Some obsessions, compulsions not part of OCD - Article
Posted Aug 13 2009 5:49pm
Driving over a pothole may not be a big deal for most people, but for Jeff Bell, it was a source of endless frustration.
Jeff Bell found treatment for OCD very difficult, but says it helped him turn his life around.
Afraid that he had injured a person, he would drive back to each pothole again and again to check, and he lost a lot of time in the process.
"I knew that my behaviors made no sense. I knew that my thoughts that were triggering these behaviors made no sense, and yet I felt so helpless to do anything about it," he said.
Bell, a news anchor with KCBS Radio in San Francisco, California, now knows that his condition has a name: obsessive-compulsive disorder. He frequently speaks out about it and has written a memoir called "Rewind, Replay, Repeat."
Psychologists are debating where OCD belongs in relation to other psychiatric disorders, and whether certain symptoms are actually part of other conditions. The condition affects as many as 4 million Americans, according to the International OCD Foundation, for which Bell is a spokesman.
In a class of its own?
Currently, OCD sits with anxiety disorders in the Diagnostic and Statistical Manual of Mental Disorders, published by the American Psychiatric Association to help diagnose mental illness. The next edition will be released in 2012, according to the APA.
Many experts, such as Jonathan Abramowitz, professor of psychology at the University of North Carolina, Chapel Hill, believe OCD should stay with anxiety disorders. That's because people with the disorder tend to engage in repetitive behaviors to reduce anxiety.
There is mixed evidence based on brain scans that OCD has a separate biological mechanism, leading some psychiatrists to favor classifying it separately, Abramowitz said.
"We haven't exactly pinned down what might be the problem," he said.
Categorizing related symptoms
Checking for evidence of harm done, as in Bell's case, is one of many manifestations of OCD. Some people are overly afraid of germs, while others are overwhelmed by thoughts of violence or sex, or fear that they have "sinned," and still others spend countless hours arranging objects, said Jeff Szymanski, executive director of the International OCD Foundation.
There are also people with OCD who repeat behaviors a fixed number of times because "it will undo the thought or image that came to mind that you didn't want," he said.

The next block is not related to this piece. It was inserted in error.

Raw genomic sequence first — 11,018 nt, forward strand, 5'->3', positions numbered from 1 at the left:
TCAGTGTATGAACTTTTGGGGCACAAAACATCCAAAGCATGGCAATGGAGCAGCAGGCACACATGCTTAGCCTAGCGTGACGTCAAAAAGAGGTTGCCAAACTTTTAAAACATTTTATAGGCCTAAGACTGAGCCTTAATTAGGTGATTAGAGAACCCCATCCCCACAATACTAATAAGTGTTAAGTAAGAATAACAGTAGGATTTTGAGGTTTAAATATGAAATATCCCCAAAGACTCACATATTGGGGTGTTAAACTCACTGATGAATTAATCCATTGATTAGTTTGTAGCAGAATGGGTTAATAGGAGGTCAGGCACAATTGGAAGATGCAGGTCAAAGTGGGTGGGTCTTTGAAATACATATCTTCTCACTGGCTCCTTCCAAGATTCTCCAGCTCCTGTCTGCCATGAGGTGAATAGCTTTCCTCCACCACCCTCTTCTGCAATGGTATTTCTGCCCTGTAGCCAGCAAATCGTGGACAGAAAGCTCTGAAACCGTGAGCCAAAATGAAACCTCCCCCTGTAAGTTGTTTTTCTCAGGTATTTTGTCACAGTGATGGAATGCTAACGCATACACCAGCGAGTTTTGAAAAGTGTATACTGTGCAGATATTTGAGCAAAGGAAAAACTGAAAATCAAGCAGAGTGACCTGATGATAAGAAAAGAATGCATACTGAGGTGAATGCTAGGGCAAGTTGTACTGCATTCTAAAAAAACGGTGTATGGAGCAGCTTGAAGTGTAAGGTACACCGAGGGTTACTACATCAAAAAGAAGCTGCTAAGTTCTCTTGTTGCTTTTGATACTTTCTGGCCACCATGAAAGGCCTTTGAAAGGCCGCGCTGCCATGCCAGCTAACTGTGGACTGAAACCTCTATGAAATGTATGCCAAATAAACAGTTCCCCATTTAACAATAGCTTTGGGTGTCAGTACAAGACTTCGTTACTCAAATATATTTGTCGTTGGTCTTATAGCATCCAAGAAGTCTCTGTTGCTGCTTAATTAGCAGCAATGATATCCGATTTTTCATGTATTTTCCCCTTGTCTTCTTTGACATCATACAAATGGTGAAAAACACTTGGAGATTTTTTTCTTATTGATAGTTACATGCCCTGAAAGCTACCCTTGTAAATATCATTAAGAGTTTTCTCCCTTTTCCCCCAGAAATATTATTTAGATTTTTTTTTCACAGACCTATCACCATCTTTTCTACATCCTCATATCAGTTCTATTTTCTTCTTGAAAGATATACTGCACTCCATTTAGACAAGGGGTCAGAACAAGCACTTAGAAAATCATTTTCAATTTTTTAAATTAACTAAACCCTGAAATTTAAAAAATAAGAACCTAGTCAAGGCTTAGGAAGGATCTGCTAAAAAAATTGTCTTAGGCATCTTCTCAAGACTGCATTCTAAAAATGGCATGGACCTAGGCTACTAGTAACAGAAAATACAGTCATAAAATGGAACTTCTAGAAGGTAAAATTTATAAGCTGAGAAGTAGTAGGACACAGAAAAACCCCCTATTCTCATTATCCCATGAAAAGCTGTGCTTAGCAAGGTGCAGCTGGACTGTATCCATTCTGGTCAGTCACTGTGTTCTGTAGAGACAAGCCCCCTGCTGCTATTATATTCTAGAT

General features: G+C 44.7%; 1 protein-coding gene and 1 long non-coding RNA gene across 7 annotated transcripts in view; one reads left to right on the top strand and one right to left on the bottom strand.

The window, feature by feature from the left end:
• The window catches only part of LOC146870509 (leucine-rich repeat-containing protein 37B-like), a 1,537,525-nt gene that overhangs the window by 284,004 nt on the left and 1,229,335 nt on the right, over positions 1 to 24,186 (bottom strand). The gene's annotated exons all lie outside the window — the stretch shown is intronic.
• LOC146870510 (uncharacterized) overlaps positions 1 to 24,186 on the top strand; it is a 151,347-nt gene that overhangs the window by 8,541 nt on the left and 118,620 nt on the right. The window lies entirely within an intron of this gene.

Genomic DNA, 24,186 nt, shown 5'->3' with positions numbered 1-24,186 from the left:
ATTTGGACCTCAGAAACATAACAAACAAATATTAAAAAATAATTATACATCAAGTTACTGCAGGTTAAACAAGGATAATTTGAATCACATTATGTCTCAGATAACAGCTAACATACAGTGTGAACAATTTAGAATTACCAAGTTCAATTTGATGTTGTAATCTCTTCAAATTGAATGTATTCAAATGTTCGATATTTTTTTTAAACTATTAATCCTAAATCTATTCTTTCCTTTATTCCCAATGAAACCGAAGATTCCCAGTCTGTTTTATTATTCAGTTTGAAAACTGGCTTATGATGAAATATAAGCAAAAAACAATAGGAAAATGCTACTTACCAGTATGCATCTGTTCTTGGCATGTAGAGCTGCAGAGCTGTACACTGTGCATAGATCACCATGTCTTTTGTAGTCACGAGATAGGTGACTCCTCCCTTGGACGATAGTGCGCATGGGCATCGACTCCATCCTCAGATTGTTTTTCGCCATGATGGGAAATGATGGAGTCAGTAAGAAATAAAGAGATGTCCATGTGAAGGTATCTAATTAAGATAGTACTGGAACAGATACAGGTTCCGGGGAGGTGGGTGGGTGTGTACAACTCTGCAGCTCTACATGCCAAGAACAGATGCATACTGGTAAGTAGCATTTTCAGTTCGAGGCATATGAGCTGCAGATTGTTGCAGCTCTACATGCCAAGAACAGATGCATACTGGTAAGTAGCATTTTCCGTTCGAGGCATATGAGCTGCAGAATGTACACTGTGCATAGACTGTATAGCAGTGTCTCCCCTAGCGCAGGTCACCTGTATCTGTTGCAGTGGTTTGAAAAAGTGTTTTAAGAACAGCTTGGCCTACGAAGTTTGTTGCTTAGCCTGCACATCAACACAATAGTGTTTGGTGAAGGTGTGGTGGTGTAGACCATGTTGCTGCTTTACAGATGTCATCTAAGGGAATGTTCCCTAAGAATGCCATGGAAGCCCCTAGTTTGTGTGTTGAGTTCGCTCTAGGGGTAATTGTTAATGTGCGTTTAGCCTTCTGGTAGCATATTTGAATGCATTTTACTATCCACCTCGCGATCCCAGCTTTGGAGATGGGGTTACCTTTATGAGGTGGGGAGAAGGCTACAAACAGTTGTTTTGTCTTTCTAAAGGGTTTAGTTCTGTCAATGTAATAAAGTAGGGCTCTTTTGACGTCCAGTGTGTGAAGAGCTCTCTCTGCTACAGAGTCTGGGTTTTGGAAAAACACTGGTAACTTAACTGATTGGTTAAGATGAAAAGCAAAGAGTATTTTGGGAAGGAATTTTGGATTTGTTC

Behaviors such as compulsive gambling are in a different category, Abramowitz said. A key difference is that those people enjoy gambling, while a person with OCD does not get pleasure from the behaviors he or she repeats.
There is also controversy over whether trichotillomania -- compulsive hair pulling -- falls under OCD, because it is characterized by a repetitive behavior, but not necessarily obsessive thoughts, Szymanski said. Ticks and Tourette syndrome also are OCD-related.
Most people with OCD realize that their compulsions are irrational, but about 4 percent do not, Abramowitz said. Hoarders, who compulsively acquire objects without throwing anything away, tend to have less "insight into the senselessness of their symptoms" than others with OCD, he said.
This is one of the reasons that hoarding may be distinct from OCD altogether, he said. Hoarders also do not respond as well to traditional treatments. Randy Frost, psychologist at Smith College, said only 5 percent of hoarders have an OCD basis for it; the rest may have other OCD-related problems or none at all.
Treating OCD and hoarding
Doctors may prescribe drugs called selective serotonin reuptake inhibitors for OCD symptoms. But for some people this is only part of the solution, Szymanski said. The other first-line treatment is called exposure and response prevention, which forces people with the condition to confront their fears. This helps some people to stop engaging in behaviors, such as checking potholes, which would normally be their means of escaping those fears.
Bell found this treatment so difficult that he initially lied to his therapist about doing the homework she assigned. But once he became serious about the therapy, he felt as if he was turning his life around. He also learned to externalize the force behind intrusive thoughts -- he calls it the "doubt bully."
"The key is to find those things in life that motivate us to sit with the discomfort of our anxiety through this treatment process to get better," he said.
Researchers at Hartford Hospital in Connecticut, and Smith College and Boston University in Massachusetts, are collaborating on a new treatment for hoarders. They've just finished collecting data from 46 participants, Frost said.
The treatment targets acquisition, discarding, and disorganization, Frost said. That's because people who compulsively hoard tend to buy or pick up too many things, keep things rather than throw anything out, and create clutter.
To help with "acquisition," therapists try to help people understand their attachment to their possessions. For example, the therapist will ask the patient how upset he or she will be if a piece of paper is thrown away, and then test that prediction by throwing it away.
Researchers have found that participants who hoard do not get as upset as they anticipated when they dispose of the paper, Frost said.
OCD is sometimes as hard on loved ones as on the patients themselves, Bell said. Family members may even become enablers, unintentionally fueling the cycle, he said.
"Often times, it involves family members meeting with a trained therapist who can help give them guidelines as to what is helpful and what's counterproductive," he said.
For more information, visit the International OCD Foundation or Jeff Bell's outreach site Beyond the Doubt.